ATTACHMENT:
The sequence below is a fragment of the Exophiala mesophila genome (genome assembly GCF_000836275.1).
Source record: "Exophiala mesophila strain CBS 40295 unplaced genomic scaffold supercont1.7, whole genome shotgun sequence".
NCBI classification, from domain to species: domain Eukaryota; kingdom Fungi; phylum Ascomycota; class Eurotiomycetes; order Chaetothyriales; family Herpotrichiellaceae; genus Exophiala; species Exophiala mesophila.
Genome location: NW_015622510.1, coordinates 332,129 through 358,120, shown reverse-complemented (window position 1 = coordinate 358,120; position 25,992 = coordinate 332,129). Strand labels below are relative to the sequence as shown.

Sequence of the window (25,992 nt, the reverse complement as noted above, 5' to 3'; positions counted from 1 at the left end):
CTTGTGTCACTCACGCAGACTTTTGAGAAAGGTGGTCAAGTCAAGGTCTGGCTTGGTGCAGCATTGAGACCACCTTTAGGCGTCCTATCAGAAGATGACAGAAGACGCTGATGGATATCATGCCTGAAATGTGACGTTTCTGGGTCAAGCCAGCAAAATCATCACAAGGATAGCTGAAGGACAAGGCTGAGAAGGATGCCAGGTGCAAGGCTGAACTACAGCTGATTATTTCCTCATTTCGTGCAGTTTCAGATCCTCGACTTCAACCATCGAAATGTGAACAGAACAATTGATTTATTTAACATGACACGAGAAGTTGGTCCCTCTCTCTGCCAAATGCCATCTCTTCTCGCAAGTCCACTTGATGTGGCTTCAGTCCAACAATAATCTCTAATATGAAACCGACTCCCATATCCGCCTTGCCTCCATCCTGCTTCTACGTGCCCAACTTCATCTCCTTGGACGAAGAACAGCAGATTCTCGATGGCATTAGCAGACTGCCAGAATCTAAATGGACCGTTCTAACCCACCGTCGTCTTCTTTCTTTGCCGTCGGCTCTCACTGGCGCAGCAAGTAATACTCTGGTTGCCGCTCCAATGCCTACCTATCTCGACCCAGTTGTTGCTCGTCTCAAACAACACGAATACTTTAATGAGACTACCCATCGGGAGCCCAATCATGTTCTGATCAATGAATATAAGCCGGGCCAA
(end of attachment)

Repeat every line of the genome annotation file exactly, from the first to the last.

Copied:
The sequence below is a fragment of the Exophiala mesophila genome (genome assembly GCF_000836275.1).
Source record: "Exophiala mesophila strain CBS 40295 unplaced genomic scaffold supercont1.7, whole genome shotgun sequence".
NCBI classification, from domain to species: domain Eukaryota; kingdom Fungi; phylum Ascomycota; class Eurotiomycetes; order Chaetothyriales; family Herpotrichiellaceae; genus Exophiala; species Exophiala mesophila.
Genome location: NW_015622510.1, coordinates 332,129 through 358,120, shown reverse-complemented (window position 1 = coordinate 358,120; position 25,992 = coordinate 332,129). Strand labels below are relative to the sequence as shown.

Sequence of the window (25,992 nt, the reverse complement as noted above, 5' to 3'; positions counted from 1 at the left end):
CTTGTGTCACTCACGCAGACTTTTGAGAAAGGTGGTCAAGTCAAGGTCTGGCTTGGTGCAGCATTGAGACCACCTTTAGGCGTCCTATCAGAAGATGACAGAAGACGCTGATGGATATCATGCCTGAAATGTGACGTTTCTGGGTCAAGCCAGCAAAATCATCACAAGGATAGCTGAAGGACAAGGCTGAGAAGGATGCCAGGTGCAAGGCTGAACTACAGCTGATTATTTCCTCATTTCGTGCAGTTTCAGATCCTCGACTTCAACCATCGAAATGTGAACAGAACAATTGATTTATTTAACATGACACGAGAAGTTGGTCCCTCTCTCTGCCAAATGCCATCTCTTCTCGCAAGTCCACTTGATGTGGCTTCAGTCCAACAATAATCTCTAATATGAAACCGACTCCCATATCCGCCTTGCCTCCATCCTGCTTCTACGTGCCCAACTTCATCTCCTTGGACGAAGAACAGCAGATTCTCGATGGCATTAGCAGACTGCCAGAATCTAAATGGACCGTTCTAACCCACCGTCGTCTTCTTTCTTTGCCGTCGGCTCTCACTGGCGCAGCAAGTAATACTCTGGTTGCCGCTCCAATGCCTACCTATCTCGACCCAGTTGTTGCTCGTCTCAAACAACACGAATACTTTAATGAGACTACCCATCGGGAGCCCAATCATGTTCTGATCAATGAATATAAGCCGGGCCAA